Stephanie Burt has written or edited a number of books, including her essay collection Close Calls with Nonsense and poetry collections Parallel Play, Belmont, and Advice from the Lights. A well-known literary critic and scholar of poet Randall Jarrell, she is a Professor of English at Harvard University. Still, none of her books have her name on the cover. They say something else, some other name that maybe fit before, but does not now.
At book signings, she corrects the name. She flips to the title page and crosses out the e and n at the end so that it just says Steph. “I am a trans woman,” she says. “It took me a while to say that, and in another sense to be one, though in a third sense of course I have always been a girl.” She plans to publish as Stephanie from 2018 onward, but that doesn’t mean she wants to pretend she didn’t write her previous publications. “I have no wish to erase any parts of my life,” she adds.
Though it’s the busiest time of the semester, she was kind enough to speak to us. The conversation covered misadventures in erotic writing, how to make inanimate objects talk, and why artists can’t help but to write about the time in which they live. But it started, once again, with some bad writing.
What’s the worst thing you’ve ever written?
Stephanie Burt: As you may know there is a sequence in Belmont, in the middle of the book, that’s kind of explicitly about sex and sexuality. At the time it was the most explicit / out-there thing I’d ever published, but it’s not the most explicit thing I’ve written; there were several other erotic sequences started before and after that, around the same year, that I scrapped (almost no one has seen them), and when erotic writing fails, it really fails.
That’s one reason people are afraid to try it. And I think people should try it. I may try it again. Sometimes you have to risk real failure to learn something new, or find a new kind of success.
Did you discover any general principles about how to make erotic writing work?
SB: Nope! Try everything; see what happens; the most embarrassing / weirdest / least likely approach may be the right one.
You mentioned trying to new things as a writer. What sorts of experiments made the cut for Advice from the Lights?
SB: Talking objects! prose poems! quatrains! “all poetry is experimental poetry” (Wallace Stevens). I did find myself changing the line lengths and line shapes radically in the last group of poems I wrote for that book (they are some of the poems near the end, in short lines with more white space), but that wasn’t a deliberate cool experiment so much as a gesture of necessity; I felt that I had been writing for and in an America whose institutions were one way, and those institutions were going to break or had broken, and America was maybe going to break, so I wanted to write in broken-up lines, or rather those were the only lines I felt I could write. I’m not sure how I feel now (less urgent, maybe, but just as worried; ALWAYS VOTE IN LOCAL ELECTIONS).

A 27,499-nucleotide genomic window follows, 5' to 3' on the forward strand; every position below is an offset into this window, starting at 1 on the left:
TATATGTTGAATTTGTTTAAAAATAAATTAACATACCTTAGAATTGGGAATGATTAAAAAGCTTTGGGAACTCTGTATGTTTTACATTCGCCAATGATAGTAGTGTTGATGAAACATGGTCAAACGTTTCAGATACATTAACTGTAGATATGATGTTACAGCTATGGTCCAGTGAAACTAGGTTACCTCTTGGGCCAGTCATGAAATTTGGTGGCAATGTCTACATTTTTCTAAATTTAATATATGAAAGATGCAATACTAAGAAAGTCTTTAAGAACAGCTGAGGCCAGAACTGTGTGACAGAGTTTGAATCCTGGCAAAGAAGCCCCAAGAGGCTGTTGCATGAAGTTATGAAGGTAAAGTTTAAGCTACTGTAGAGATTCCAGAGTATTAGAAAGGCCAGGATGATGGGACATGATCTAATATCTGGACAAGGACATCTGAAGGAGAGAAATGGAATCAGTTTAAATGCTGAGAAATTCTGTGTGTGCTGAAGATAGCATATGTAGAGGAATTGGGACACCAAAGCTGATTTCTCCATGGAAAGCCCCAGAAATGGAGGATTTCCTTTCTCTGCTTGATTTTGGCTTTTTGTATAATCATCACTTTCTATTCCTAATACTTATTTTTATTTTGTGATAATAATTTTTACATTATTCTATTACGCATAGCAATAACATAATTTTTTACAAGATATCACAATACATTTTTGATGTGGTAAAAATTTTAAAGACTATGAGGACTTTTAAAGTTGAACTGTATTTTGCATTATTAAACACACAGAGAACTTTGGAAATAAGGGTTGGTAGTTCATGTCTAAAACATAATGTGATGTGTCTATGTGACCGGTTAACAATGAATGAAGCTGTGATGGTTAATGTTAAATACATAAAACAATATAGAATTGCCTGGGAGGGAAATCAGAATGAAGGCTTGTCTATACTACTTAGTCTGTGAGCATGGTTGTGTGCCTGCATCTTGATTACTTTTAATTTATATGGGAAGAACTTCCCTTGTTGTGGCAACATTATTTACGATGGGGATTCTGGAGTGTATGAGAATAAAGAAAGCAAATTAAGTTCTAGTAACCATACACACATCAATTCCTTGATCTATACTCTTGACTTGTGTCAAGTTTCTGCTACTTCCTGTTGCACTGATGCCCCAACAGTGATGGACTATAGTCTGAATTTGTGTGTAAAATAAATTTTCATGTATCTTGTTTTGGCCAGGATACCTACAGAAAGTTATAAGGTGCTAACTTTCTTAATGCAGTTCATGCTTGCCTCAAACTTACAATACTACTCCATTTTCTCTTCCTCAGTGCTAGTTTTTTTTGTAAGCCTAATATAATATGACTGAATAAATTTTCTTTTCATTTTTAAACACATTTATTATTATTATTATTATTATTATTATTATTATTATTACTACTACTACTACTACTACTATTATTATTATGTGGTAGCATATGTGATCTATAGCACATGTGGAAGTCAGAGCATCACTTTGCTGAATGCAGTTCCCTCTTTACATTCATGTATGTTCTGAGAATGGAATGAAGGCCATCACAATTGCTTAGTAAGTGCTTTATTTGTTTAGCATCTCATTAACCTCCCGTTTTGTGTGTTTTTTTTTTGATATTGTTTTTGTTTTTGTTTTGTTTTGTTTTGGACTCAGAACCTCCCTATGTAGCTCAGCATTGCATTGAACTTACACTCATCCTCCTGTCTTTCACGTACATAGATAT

Could you explain a little bit what talking object poems are and how you came to love them so much?
SB: Poems spoken by nonhuman objects and plants and animals encourage the abstraction or the remove from particular social and biographical circumstances, and the remove from narrative, that some people (me for example) seek from poetry anyway. A talking sieve can stand for a lot of experiences, including experiences that do not normally go together when had by humans — and nobody’s going to ask exactly how old the sieve is, or whether it became a sieve through nature or nurture, or whether you have the right to write in the voice of a sieve.
Do you think that art always responds to current events, changes in society for good or bad?
SB: Depends what you mean by “respond” and “current” and “events.” All works of art respond to something. Some works of art respond to national or regional headline news directly; others, indirectly; others perhaps not at all. Stevens’s great late poem “As You Leave the Room” is not at all about the news of the day. But his good poem “Dry Loaf” sure is. And Gwendolyn Brooks’s “kitchenette building” (a nearly random example of a good modern poem many readers will know) responds to social conditions but not to news, so far as I know.
Do all poems reflect the social and biographical conditions that made them possible? Of course they do. Everything does.
So, should writers set out to speak to their time?
SB: You don’t have to speak to your time if you don’t want to speak to your time. But you probably will do it anyway. And if you feel guilty or ambivalent about not trying to speak (or not directly) to your time — then write about that.